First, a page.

Here we go again. Three weeks to the day Lowell got the brace back, a rivet broke in the ankle pivot point on the foot orthosis. This orthosis is a huge walking help for him as he is not able to raise his toes, and this orthosis keeps his toes slightly elevated so he doesn’t catch his toes and trip as he walks.
The ridiculous part of this, is that when he last sent the brace in with the snapped knee hinge, they were also supposed to replace the rivets as they were loose. However, rather than drill them out and put new ones in, they just mashed them a bit. Not a good idea period, but especially when the rivets are only made out of copper! They should be stainless steel. (Head banging on wall…)
So, I dropped it off yesterday to the brace lady in town (who is really choked at the manufaturer) and she will most likely replace the rivets so Lowell can get his brace back ASAP.
Stay tuned in for more updates as I’m sure this is not the “End of the Story”….
This is a continuation of “A Tale of Seven Braces“.
We tried to fix up an older brace, but it just wouldn’t do the job, so he’s back to his boat anchor. Unfortunately, it is not holding his knee right, but hopefully he won’t have to use it for long.
The fellow we deal with for Lowell’s braces, Andrew at Okaped, thinks there’s a lifetime warranty on the frame, so at least we can get that fixed while waiting for a new one. We are waiting to hear back from Lowell’s work, but getting a new one shouldn’t be an issue, it’s just getting the right one.
Pastor thinks brace companies should pay Lowell to test their braces out. Hee hee. Not a bad idea. They can call it the “Lowell Test.”
At 6’4″, my dh Lowell, is a pretty big man, and despite having a broken/fused spine, and a paralyzed leg with a brace, he is still very strong. Too strong for his own good sometimes, or should I say, too strong for his leg braces’ good?
Lowell had a car accident in 1984, and after several operations, he was able to function as a “walking parapeligic. Despite being battered and bruised, his basic physiology did not change. He is an ox and grows muscle by just being alive. I’ve never seen anyone that could build muscle without really trying. I joke about him maintaining his finger muscles just by stretching his hand out a couple times, and I know he has more muscle in his pinky than I have in my whole hand. (Me being a petite – but currently overweight – 5’3” frame.)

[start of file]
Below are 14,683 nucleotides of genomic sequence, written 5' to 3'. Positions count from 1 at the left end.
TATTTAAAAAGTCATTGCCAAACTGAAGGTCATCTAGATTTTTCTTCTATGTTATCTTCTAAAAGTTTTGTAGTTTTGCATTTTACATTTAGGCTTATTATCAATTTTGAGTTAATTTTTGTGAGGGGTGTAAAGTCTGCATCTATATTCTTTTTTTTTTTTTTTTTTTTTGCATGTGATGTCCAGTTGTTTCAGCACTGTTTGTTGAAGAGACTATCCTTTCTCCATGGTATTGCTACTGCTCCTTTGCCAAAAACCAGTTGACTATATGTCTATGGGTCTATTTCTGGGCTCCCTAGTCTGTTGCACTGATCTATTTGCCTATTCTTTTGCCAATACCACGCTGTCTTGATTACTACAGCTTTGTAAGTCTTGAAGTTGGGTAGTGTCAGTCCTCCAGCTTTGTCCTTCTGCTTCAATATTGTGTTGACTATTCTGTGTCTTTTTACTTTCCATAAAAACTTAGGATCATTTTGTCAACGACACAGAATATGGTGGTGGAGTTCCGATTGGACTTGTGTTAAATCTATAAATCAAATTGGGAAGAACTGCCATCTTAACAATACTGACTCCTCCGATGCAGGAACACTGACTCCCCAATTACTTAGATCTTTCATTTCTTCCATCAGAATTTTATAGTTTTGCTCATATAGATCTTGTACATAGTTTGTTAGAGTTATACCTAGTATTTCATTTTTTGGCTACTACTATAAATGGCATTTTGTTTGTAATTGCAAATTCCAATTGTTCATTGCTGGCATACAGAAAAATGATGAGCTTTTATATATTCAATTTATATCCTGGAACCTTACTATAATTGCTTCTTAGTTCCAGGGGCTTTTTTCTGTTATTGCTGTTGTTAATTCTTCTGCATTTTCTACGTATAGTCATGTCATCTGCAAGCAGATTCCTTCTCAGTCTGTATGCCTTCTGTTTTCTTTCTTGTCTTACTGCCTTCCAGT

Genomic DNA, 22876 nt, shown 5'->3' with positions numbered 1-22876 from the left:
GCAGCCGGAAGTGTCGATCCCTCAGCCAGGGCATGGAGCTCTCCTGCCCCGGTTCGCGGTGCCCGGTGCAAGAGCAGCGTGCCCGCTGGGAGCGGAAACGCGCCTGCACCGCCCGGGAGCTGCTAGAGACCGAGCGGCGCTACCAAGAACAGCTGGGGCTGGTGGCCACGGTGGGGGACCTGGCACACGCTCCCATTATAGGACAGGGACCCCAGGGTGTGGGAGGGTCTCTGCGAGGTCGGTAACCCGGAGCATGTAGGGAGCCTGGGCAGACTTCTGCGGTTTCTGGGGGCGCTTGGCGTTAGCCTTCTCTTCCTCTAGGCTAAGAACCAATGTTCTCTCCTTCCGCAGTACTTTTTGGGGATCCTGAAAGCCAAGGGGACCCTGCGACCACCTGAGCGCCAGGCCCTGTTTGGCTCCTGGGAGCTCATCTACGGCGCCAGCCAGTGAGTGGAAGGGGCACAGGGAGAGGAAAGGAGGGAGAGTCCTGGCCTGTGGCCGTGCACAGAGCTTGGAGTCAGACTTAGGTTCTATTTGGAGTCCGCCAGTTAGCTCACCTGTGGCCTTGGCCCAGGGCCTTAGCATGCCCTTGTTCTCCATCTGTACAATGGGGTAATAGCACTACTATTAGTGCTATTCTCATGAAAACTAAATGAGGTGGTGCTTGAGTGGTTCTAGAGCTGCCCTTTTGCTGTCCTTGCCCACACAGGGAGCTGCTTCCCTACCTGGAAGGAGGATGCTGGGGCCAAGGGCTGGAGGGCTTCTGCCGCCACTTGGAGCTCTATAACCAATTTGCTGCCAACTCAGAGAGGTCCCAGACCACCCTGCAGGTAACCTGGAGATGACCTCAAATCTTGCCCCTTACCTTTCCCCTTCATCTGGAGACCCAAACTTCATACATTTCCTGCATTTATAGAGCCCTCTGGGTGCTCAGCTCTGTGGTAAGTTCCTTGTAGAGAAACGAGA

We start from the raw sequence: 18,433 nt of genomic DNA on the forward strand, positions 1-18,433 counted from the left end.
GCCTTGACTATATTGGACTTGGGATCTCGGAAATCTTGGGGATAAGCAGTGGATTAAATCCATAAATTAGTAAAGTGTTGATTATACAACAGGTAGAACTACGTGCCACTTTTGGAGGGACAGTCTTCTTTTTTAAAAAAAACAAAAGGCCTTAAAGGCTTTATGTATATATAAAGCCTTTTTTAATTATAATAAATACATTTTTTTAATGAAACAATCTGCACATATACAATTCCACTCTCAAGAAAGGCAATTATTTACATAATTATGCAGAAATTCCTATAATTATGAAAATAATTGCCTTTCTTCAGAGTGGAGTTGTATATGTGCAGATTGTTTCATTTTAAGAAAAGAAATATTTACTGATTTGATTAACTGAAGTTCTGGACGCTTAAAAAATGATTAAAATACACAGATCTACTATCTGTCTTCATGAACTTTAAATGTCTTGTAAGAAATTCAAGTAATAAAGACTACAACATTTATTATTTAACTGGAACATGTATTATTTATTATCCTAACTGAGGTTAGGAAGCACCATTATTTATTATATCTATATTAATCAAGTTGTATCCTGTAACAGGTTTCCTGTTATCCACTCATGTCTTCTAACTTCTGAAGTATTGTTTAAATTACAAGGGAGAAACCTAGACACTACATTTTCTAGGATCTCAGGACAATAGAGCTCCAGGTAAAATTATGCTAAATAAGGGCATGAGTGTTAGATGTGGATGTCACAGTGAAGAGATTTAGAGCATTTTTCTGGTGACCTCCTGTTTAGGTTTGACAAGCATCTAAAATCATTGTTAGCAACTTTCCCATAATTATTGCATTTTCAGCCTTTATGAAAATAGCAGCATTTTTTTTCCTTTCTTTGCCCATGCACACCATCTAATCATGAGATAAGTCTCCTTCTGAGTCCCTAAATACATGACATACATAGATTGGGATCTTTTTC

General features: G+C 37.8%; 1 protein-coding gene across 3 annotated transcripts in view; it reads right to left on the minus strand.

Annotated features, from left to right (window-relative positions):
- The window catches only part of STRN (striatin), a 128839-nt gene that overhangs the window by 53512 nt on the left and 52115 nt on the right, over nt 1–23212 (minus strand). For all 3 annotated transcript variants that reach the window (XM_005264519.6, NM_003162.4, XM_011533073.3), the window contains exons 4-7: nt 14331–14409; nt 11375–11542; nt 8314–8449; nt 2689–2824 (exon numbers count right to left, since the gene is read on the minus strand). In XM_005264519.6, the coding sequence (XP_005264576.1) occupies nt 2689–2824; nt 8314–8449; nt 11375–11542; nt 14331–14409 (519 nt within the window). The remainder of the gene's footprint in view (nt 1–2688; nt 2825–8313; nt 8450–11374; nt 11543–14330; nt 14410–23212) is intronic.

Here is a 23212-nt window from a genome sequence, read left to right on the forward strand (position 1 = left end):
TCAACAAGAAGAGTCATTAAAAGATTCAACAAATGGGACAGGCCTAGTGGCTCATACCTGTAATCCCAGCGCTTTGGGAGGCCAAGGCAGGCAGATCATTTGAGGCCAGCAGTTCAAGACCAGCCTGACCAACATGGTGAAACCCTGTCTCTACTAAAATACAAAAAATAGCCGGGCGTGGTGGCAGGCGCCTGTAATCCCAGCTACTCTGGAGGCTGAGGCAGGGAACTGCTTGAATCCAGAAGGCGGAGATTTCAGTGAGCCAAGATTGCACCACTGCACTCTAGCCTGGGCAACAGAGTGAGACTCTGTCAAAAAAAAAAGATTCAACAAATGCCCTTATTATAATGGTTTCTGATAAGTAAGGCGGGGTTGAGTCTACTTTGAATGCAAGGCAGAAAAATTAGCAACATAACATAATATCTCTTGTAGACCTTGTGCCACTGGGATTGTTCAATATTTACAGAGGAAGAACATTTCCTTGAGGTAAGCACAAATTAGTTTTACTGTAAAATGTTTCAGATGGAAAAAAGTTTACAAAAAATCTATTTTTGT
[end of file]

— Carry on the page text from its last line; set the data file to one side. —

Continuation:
So here we go with….
“A Tale of Seven Braces”
Long, long ago, in a land far far way….Oh sorry, wrong story…
Brace #1 – Full length, bolted to orthepedic shoes, 3/4″ aluminum, ie. Boat Anchor/Dinosaur. – Fate – snapped in half within 1 year.
Brace #2 – Full length, bolted to orthepedic shoes, 1″ stainless steel, ie. Boat Anchor/Dinosaur – Fate – twisted beyond use in less than one year.
Conclusion: Bolting the brace to the shoe is probably not a good idea.
Brace #3 – Mid thigh to mid calf CTI composite skiing brace. Worked great for about 10 years, but had to nix it because it stopped holding his knee out of hyper-extension when the hinge broke. Best brace he ever had.
Brace #4 – Tried CTI again, but they couldn’t get the size right.
Brace #5 – Mid thigh to mid calf G2 with clam shell on calf and back strap to prevent hyper extending. Works okay but is a boat anchor and really saps his energy. Have been using it for about 5-7 years or so, and the clam shell is causing his nerves to flip out.
Brace #6 – Mid thigh to mid calf CTI composite skiing brace with a different design on the knee hinge. Destroyed it in one day!
Okay, that brings us to this year.
Brace #7 – Mid thigh to mid calf composite DonJoy skiing brace with a different design on the knee hinge. Lasted about 2 months. He snapped one of the side uprights yesterday while doing yard work.
Possible current solution? – Back to clam shell brace while we play with CTI braces that worked, but didn’t hold the knee and see if they can be modified to do so.